When I was almost done with the sculpt it was time to redo the topology. I always do this right before the last detail pass since there is a chance you will lose some detail in the process. Working in ZBrush I started by drawing out the imagined topo grid all over the sculpt using Polypaint to eliminate any guess work. All that was left was just to follow the texture map and voila, I had new topology!
All the texturing was done inside ZBrush as well, using the mottling techniques described by Scott Spencer (ZBrush Character Creation). This involves blending different temperature zones into one, providing a very rich surface. By painting all the textures by hand, I got a more stylized feel which I thought would fit the final image.
Next up was getting some nice matcaps to make the sculpt pop! (Fig.05). I ended up tweaking most of them, changing the color, cavity and glossiness to my liking. Since I wanted to stay inside ZBrush there was no needs for UVs. Instead I made use of the Adaptive UVTiles. This way I did not have to bother about hiding any texture seams, which can usually be a headache.
Like I mentioned before, I wanted to stay inside ZBrush as much as possible. This gave me the opportunity to test out the renderer provided (ZBrush 3.5 Best Render). It had a lot of issues when trying to render in high resolution, but in the end I was quite happy with the result.
Three of the biggest issues I encountered were:
The shading/light rays didn’t match up between the high and low res render of the same view, which made it very hard to make test renders in low res and then expect the same result in high res.
Backlight artifacts, probably caused by scaling issues in the render.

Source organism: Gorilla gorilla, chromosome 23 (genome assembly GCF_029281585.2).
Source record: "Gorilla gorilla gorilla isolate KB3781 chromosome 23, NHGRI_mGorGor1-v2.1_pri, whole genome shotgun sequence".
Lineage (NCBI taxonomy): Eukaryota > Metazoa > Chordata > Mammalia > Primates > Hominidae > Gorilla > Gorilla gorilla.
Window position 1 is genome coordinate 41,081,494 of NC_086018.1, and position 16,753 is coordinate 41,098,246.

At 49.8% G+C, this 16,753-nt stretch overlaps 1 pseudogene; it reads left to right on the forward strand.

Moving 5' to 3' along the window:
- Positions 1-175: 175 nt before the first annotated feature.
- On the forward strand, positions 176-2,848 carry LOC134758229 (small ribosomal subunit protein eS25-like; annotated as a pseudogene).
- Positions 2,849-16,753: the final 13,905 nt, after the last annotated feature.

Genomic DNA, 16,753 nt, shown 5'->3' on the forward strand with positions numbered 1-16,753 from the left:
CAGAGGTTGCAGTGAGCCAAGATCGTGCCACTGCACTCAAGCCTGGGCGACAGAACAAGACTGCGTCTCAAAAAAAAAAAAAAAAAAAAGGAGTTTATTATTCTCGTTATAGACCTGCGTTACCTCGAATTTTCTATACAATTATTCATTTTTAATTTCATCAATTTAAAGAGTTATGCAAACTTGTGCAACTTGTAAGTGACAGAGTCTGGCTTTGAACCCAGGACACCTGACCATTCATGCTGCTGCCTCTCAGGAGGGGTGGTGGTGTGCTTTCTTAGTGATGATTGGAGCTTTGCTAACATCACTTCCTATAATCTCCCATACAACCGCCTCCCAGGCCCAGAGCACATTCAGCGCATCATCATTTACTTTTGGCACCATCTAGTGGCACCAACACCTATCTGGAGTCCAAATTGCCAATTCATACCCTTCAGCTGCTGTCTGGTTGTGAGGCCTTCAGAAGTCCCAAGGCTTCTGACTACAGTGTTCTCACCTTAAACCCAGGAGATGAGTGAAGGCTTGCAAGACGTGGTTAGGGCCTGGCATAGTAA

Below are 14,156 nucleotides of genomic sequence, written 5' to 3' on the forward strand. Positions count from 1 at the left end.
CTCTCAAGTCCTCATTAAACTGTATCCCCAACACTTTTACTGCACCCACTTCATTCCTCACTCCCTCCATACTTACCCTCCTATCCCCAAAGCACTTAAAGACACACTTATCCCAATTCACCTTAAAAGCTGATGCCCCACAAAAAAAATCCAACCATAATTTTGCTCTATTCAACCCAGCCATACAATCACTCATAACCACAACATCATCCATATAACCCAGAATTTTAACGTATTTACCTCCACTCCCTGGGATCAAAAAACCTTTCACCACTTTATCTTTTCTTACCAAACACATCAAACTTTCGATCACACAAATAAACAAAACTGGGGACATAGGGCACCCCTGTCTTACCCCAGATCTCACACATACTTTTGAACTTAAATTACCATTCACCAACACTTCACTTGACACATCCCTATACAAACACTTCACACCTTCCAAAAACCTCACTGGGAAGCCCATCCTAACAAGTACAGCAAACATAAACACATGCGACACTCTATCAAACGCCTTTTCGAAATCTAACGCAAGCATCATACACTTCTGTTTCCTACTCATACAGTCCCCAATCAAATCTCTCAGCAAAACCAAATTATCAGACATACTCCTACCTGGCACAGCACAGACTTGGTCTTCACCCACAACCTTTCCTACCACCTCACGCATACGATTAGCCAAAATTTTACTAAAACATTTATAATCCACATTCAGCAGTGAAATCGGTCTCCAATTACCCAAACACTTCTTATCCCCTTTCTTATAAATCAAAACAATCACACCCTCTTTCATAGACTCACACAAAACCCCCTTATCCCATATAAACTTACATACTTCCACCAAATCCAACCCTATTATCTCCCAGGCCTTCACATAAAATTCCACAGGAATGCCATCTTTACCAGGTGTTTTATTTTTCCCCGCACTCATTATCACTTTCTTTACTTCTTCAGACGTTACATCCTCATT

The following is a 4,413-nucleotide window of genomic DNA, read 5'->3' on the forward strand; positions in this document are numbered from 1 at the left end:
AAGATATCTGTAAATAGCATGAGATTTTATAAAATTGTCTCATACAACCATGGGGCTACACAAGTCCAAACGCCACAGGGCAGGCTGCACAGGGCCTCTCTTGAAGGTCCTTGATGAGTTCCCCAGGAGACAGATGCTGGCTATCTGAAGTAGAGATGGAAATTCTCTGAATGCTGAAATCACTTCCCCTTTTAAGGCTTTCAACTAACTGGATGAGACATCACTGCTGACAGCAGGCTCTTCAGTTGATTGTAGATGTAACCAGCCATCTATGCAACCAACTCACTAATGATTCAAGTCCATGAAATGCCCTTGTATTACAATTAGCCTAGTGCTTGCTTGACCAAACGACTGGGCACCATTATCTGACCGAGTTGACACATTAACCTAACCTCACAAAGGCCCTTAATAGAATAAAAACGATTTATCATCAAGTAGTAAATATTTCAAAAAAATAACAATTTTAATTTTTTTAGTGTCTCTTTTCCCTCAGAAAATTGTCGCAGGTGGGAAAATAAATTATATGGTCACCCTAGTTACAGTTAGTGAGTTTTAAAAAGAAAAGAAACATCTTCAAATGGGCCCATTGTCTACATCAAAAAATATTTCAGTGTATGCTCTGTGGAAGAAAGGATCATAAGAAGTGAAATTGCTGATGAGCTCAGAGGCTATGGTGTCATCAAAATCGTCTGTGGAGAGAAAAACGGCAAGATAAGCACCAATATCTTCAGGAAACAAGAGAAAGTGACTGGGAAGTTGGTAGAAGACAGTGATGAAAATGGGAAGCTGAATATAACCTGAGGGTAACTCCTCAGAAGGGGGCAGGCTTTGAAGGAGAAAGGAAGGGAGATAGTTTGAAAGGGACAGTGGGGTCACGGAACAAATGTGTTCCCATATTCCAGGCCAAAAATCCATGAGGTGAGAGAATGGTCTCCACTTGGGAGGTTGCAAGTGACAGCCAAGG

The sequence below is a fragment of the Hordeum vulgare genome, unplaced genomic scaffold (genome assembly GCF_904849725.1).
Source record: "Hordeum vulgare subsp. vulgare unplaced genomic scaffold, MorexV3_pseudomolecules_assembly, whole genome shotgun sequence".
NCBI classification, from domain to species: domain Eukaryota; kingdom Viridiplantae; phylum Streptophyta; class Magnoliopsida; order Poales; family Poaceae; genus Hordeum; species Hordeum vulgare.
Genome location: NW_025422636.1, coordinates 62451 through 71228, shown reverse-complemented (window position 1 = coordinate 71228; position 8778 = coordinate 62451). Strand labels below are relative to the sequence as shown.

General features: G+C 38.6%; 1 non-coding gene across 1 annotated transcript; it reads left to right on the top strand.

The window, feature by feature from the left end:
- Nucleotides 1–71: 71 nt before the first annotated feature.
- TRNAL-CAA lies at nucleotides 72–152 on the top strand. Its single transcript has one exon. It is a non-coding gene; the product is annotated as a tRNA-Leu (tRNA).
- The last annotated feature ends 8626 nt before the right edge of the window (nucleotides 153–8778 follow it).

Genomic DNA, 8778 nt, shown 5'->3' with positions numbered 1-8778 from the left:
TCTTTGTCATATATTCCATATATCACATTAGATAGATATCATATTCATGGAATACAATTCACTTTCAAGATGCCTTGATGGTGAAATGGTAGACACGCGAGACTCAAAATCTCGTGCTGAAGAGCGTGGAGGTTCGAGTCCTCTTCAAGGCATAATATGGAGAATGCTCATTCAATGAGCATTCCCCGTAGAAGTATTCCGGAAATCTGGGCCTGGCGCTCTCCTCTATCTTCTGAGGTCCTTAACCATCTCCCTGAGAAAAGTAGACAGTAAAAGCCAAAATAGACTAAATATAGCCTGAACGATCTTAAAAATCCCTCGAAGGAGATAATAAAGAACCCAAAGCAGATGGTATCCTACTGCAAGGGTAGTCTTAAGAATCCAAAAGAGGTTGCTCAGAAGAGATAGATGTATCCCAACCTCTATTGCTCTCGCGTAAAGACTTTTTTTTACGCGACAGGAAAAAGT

ZBrush crashing all the time!
To get the most out the image I chose to render out in passes. The best way to do this is to first store your chosen camera angle in ZApplink and then just go crazy with different matcaps and materials, rendering them out one by one.
Fig.06 shows some of the different passes I used together with which Matcap/material. This is, of course, an old technique now that ZBrush 4 has been released with its multimap export and SSS render capabilities, but the same use of passes still applies.
It was now just a matter of putting all the pieces together and creating an environment for the image. Like always when I comp passes together, it was all about experimentation to see what looked good. But I like my work files to be well organized and named properly to speed up the workflow. As you can see in Fig.07 I divided the layers into three sections: Foreground, Specular and Background.
I learned a lot of small techniques that I will love to test out in the future[img]http://www.cuinsurance.org/mating1.jpg[/img' target='_blank'> URL Link [img]http://www.cuinsurance.org/mating2.jpg[/img' target='_blank'> URL Link [img]http://www.cuinsurance.org/mating3.jpg[/img]